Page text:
The Moving Company created Refugia through a series of workshops in response to the current refugee crisis (at a talk-back about immigration after Sweet Land last weekend, a panelist said that there is more forced migration now than in any time in the history of the world!). The work is made up of eight stories about refugees, some of them interrelated. One of the most powerful is the recurring story of an Algerian couple who immigrated to France, where they had a son, and are now seeing their son pulled into the terrorist movement. The parents do anything they can to get their on back, which feels painfully real. Are parents of terrorists proud of them? Or do they want to thwack them over the head with a suitcase and yell, "you idiot, I raised you better than that!" We also follow a group of women fleeing from Syria to Germany, a scared and lost child at the Arizona/Mexico border, and a Polish couple in 1957 who are attempting to immigrate to Israel from USSR. Put together, these stories present a powerful case that we're all immigrants, we're all refugees, and we're all looking for the same thing - a safe place to call home.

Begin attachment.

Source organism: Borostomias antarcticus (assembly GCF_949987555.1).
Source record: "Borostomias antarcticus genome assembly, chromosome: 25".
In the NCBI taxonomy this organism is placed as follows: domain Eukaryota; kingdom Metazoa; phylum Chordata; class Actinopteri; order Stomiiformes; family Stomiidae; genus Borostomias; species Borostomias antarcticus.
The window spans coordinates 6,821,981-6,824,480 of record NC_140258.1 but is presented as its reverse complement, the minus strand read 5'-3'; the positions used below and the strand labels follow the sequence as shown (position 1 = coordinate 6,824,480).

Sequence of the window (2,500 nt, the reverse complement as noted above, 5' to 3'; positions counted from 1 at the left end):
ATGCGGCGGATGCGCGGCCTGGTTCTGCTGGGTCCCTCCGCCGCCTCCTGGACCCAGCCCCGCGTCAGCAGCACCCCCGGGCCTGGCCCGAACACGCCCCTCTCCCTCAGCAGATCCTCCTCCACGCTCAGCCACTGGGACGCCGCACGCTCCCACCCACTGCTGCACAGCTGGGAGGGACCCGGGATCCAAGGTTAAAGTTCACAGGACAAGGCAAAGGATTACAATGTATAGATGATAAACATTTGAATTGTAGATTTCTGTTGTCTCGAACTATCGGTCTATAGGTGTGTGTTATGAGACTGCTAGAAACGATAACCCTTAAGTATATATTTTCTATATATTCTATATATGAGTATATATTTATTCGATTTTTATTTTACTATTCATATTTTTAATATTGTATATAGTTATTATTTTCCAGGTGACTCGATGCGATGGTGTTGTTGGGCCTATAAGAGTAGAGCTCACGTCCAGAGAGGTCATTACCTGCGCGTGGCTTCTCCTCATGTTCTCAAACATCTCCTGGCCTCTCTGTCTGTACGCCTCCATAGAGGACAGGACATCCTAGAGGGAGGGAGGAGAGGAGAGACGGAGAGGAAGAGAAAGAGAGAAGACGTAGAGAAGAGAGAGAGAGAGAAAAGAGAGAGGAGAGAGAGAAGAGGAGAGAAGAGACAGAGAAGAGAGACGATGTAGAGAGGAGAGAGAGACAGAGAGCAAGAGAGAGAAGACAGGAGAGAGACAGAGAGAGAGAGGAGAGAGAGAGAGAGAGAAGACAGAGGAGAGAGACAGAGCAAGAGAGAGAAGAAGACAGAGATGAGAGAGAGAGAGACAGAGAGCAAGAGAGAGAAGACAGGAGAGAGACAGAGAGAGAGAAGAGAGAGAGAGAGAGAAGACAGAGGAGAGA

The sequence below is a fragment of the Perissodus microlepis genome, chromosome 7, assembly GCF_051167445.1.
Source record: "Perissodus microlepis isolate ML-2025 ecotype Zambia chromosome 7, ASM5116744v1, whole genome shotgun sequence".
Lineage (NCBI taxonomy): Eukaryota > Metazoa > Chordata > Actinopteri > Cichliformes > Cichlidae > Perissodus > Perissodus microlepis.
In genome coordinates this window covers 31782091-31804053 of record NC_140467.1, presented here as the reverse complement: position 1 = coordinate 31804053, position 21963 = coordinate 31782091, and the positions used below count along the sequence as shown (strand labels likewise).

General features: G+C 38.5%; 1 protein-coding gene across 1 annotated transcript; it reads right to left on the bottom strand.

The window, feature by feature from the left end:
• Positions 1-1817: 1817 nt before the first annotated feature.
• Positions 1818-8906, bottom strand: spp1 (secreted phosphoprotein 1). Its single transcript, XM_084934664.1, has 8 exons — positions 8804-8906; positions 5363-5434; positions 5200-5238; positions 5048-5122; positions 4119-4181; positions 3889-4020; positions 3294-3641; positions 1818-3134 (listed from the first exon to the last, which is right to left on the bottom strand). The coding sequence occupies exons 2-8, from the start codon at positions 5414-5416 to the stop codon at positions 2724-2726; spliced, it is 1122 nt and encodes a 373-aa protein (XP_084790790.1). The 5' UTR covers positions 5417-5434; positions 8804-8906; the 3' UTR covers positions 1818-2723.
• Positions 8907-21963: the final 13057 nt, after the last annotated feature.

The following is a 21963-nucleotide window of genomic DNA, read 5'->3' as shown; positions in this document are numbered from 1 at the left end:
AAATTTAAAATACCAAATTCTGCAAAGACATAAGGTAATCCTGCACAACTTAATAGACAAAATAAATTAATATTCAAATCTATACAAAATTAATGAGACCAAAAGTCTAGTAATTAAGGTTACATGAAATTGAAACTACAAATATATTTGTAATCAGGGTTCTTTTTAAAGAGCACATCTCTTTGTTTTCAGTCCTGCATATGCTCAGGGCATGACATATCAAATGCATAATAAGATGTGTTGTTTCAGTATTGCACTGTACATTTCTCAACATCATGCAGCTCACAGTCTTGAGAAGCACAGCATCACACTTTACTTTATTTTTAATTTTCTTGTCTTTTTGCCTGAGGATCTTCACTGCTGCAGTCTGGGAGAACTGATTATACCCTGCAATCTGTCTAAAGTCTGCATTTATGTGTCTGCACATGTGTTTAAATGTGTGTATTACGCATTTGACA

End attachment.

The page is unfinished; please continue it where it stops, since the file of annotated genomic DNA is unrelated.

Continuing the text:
Unfortunately, this beautiful and important message was muddied a bit in the telling. In a show that pushes three hours, the final comic epilogue dragged on way too long and lessened the effect of what we had just experienced. On it's own it's an amusing skit filled with the familiar MoCo silliness mixed with the profound (which I happen to adore), but in this case it didn't seem to serve the story. Another issue I had with the show is the all too liberal use of fat suits. I know that it's part of the many costumes the eight-person ensemble donned to transform into different characters, but putting padding on a woman and then making a joke about it is not the same as putting on a wig. If they wanted to show women with a range of body types, they should have cast women with a range of body types (and that goes for all of the theaters, BTW). Another thing to think about is the perspective from which these stories are being told (which my friend Laura writes about on One Girl, Two Cities).
|the cast of Refugia (photo by Dan Norman)|
So there you have it, the good, the bad, the ugly. As I said to my fellow TCTB, if one of the goals of theater is to start a conversation, then Refugia is a raging success! As long as we keep making art that matters, trying new things, being open about how we feel about what we're doing or what we're seeing, and take the time to listen to each other, I think we'll be OK.
Refugia continues on the Guthrie's McGuire Proscenium stage through June 11.
*Read more opinions on this show from One Girl, Two Cities and Compendium.
**For more on representation in theater and the media see Mu's Charles Francis Chan Jr's Exotic Oriental Murder Mystery in the Guthrie Studio, and Walking Shadow's Red Velvet at the Southern, both closing this weekend.